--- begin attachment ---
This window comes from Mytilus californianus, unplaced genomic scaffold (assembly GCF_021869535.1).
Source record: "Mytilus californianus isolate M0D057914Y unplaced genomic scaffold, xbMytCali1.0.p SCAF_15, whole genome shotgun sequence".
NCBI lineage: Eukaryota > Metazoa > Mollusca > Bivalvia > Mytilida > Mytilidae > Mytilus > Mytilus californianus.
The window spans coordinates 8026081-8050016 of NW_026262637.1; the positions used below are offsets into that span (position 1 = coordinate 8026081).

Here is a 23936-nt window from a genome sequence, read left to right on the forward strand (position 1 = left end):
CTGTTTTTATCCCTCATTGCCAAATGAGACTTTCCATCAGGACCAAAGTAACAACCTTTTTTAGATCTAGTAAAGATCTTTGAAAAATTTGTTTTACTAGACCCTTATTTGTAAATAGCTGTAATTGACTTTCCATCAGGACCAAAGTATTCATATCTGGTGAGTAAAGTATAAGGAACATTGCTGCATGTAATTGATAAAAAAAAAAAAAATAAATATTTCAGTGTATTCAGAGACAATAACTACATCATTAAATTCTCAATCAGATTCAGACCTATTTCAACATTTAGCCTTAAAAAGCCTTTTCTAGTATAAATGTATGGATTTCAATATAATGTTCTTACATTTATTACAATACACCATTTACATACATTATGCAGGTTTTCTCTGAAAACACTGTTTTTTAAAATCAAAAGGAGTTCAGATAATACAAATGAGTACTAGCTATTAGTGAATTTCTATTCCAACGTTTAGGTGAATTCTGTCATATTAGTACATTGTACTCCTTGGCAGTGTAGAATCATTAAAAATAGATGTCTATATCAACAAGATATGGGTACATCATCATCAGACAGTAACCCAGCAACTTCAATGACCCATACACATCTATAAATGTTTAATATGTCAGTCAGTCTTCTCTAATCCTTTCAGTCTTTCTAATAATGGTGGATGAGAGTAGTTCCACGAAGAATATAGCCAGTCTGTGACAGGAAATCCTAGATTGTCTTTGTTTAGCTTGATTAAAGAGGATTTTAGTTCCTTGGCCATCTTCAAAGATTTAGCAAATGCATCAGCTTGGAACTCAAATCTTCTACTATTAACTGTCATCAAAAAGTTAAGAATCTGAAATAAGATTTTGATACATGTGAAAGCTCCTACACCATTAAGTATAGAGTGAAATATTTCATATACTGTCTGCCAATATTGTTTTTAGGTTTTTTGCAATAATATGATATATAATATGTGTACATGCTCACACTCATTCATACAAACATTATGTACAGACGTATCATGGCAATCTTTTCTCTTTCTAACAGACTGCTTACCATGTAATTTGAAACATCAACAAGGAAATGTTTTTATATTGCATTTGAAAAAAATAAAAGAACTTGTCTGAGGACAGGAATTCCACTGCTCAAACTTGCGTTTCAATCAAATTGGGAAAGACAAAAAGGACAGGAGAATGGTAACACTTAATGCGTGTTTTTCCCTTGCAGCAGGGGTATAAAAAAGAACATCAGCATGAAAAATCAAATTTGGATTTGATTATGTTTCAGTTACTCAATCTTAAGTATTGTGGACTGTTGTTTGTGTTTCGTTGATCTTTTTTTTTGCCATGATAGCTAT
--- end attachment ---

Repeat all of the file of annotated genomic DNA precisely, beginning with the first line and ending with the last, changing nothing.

This window comes from Mytilus californianus, unplaced genomic scaffold (assembly GCF_021869535.1).
Source record: "Mytilus californianus isolate M0D057914Y unplaced genomic scaffold, xbMytCali1.0.p SCAF_15, whole genome shotgun sequence".
NCBI lineage: Eukaryota > Metazoa > Mollusca > Bivalvia > Mytilida > Mytilidae > Mytilus > Mytilus californianus.
The window spans coordinates 8026081-8050016 of NW_026262637.1; the positions used below are offsets into that span (position 1 = coordinate 8026081).

Here is a 23936-nt window from a genome sequence, read left to right on the forward strand (position 1 = left end):
CTGTTTTTATCCCTCATTGCCAAATGAGACTTTCCATCAGGACCAAAGTAACAACCTTTTTTAGATCTAGTAAAGATCTTTGAAAAATTTGTTTTACTAGACCCTTATTTGTAAATAGCTGTAATTGACTTTCCATCAGGACCAAAGTATTCATATCTGGTGAGTAAAGTATAAGGAACATTGCTGCATGTAATTGATAAAAAAAAAAAAAATAAATATTTCAGTGTATTCAGAGACAATAACTACATCATTAAATTCTCAATCAGATTCAGACCTATTTCAACATTTAGCCTTAAAAAGCCTTTTCTAGTATAAATGTATGGATTTCAATATAATGTTCTTACATTTATTACAATACACCATTTACATACATTATGCAGGTTTTCTCTGAAAACACTGTTTTTTAAAATCAAAAGGAGTTCAGATAATACAAATGAGTACTAGCTATTAGTGAATTTCTATTCCAACGTTTAGGTGAATTCTGTCATATTAGTACATTGTACTCCTTGGCAGTGTAGAATCATTAAAAATAGATGTCTATATCAACAAGATATGGGTACATCATCATCAGACAGTAACCCAGCAACTTCAATGACCCATACACATCTATAAATGTTTAATATGTCAGTCAGTCTTCTCTAATCCTTTCAGTCTTTCTAATAATGGTGGATGAGAGTAGTTCCACGAAGAATATAGCCAGTCTGTGACAGGAAATCCTAGATTGTCTTTGTTTAGCTTGATTAAAGAGGATTTTAGTTCCTTGGCCATCTTCAAAGATTTAGCAAATGCATCAGCTTGGAACTCAAATCTTCTACTATTAACTGTCATCAAAAAGTTAAGAATCTGAAATAAGATTTTGATACATGTGAAAGCTCCTACACCATTAAGTATAGAGTGAAATATTTCATATACTGTCTGCCAATATTGTTTTTAGGTTTTTTGCAATAATATGATATATAATATGTGTACATGCTCACACTCATTCATACAAACATTATGTACAGACGTATCATGGCAATCTTTTCTCTTTCTAACAGACTGCTTACCATGTAATTTGAAACATCAACAAGGAAATGTTTTTATATTGCATTTGAAAAAAATAAAAGAACTTGTCTGAGGACAGGAATTCCACTGCTCAAACTTGCGTTTCAATCAAATTGGGAAAGACAAAAAGGACAGGAGAATGGTAACACTTAATGCGTGTTTTTCCCTTGCAGCAGGGGTATAAAAAAGAACATCAGCATGAAAAATCAAATTTGGATTTGATTATGTTTCAGTTACTCAATCTTAAGTATTGTGGACTGTTGTTTGTGTTTCGTTGATCTTTTTTTTTGCCATGATAGCTAT